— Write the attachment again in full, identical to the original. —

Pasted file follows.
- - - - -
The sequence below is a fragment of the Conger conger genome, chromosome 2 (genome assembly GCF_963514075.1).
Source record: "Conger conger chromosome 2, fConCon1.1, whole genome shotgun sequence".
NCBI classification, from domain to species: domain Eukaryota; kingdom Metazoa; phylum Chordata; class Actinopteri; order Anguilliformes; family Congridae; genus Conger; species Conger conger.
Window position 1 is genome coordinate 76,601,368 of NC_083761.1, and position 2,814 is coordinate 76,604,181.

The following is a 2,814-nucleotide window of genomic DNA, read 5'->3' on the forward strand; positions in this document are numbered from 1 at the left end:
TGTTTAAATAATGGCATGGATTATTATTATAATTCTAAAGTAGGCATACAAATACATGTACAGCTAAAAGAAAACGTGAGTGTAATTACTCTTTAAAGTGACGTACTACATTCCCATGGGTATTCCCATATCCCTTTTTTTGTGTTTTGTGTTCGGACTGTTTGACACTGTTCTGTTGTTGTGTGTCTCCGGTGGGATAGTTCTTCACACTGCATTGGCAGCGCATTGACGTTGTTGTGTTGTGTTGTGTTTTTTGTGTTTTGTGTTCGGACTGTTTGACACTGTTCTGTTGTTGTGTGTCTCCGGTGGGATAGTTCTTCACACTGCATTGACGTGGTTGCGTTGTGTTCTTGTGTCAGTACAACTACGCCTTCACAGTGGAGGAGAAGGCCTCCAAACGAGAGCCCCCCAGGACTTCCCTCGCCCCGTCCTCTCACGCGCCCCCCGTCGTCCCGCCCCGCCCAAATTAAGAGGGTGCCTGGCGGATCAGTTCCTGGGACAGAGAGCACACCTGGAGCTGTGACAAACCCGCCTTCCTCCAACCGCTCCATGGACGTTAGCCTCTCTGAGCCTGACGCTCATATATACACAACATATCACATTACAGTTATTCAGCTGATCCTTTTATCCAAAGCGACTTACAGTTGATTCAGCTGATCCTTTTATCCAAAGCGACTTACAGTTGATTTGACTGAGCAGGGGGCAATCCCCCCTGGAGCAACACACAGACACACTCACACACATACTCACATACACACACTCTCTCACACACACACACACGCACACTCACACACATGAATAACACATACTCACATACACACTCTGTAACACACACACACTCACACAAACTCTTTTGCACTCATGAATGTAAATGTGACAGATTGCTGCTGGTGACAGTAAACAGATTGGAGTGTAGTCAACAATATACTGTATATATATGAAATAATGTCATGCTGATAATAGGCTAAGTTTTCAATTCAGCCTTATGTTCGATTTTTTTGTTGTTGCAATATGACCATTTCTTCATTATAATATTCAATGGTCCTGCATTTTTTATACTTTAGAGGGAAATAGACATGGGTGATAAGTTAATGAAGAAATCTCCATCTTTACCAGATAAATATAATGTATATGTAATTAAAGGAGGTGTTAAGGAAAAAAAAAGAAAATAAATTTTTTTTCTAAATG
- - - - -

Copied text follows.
The sequence below is a fragment of the Conger conger genome, chromosome 2 (genome assembly GCF_963514075.1).
Source record: "Conger conger chromosome 2, fConCon1.1, whole genome shotgun sequence".
NCBI classification, from domain to species: domain Eukaryota; kingdom Metazoa; phylum Chordata; class Actinopteri; order Anguilliformes; family Congridae; genus Conger; species Conger conger.
Window position 1 is genome coordinate 76,601,368 of NC_083761.1, and position 2,814 is coordinate 76,604,181.

The following is a 2,814-nucleotide window of genomic DNA, read 5'->3' on the forward strand; positions in this document are numbered from 1 at the left end:
TGTTTAAATAATGGCATGGATTATTATTATAATTCTAAAGTAGGCATACAAATACATGTACAGCTAAAAGAAAACGTGAGTGTAATTACTCTTTAAAGTGACGTACTACATTCCCATGGGTATTCCCATATCCCTTTTTTTGTGTTTTGTGTTCGGACTGTTTGACACTGTTCTGTTGTTGTGTGTCTCCGGTGGGATAGTTCTTCACACTGCATTGGCAGCGCATTGACGTTGTTGTGTTGTGTTGTGTTTTTTGTGTTTTGTGTTCGGACTGTTTGACACTGTTCTGTTGTTGTGTGTCTCCGGTGGGATAGTTCTTCACACTGCATTGACGTGGTTGCGTTGTGTTCTTGTGTCAGTACAACTACGCCTTCACAGTGGAGGAGAAGGCCTCCAAACGAGAGCCCCCCAGGACTTCCCTCGCCCCGTCCTCTCACGCGCCCCCCGTCGTCCCGCCCCGCCCAAATTAAGAGGGTGCCTGGCGGATCAGTTCCTGGGACAGAGAGCACACCTGGAGCTGTGACAAACCCGCCTTCCTCCAACCGCTCCATGGACGTTAGCCTCTCTGAGCCTGACGCTCATATATACACAACATATCACATTACAGTTATTCAGCTGATCCTTTTATCCAAAGCGACTTACAGTTGATTCAGCTGATCCTTTTATCCAAAGCGACTTACAGTTGATTTGACTGAGCAGGGGGCAATCCCCCCTGGAGCAACACACAGACACACTCACACACATACTCACATACACACACTCTCTCACACACACACACACGCACACTCACACACATGAATAACACATACTCACATACACACTCTGTAACACACACACACTCACACAAACTCTTTTGCACTCATGAATGTAAATGTGACAGATTGCTGCTGGTGACAGTAAACAGATTGGAGTGTAGTCAACAATATACTGTATATATATGAAATAATGTCATGCTGATAATAGGCTAAGTTTTCAATTCAGCCTTATGTTCGATTTTTTTGTTGTTGCAATATGACCATTTCTTCATTATAATATTCAATGGTCCTGCATTTTTTATACTTTAGAGGGAAATAGACATGGGTGATAAGTTAATGAAGAAATCTCCATCTTTACCAGATAAATATAATGTATATGTAATTAAAGGAGGTGTTAAGGAAAAAAAAAGAAAATAAATTTTTTTTCTAAATG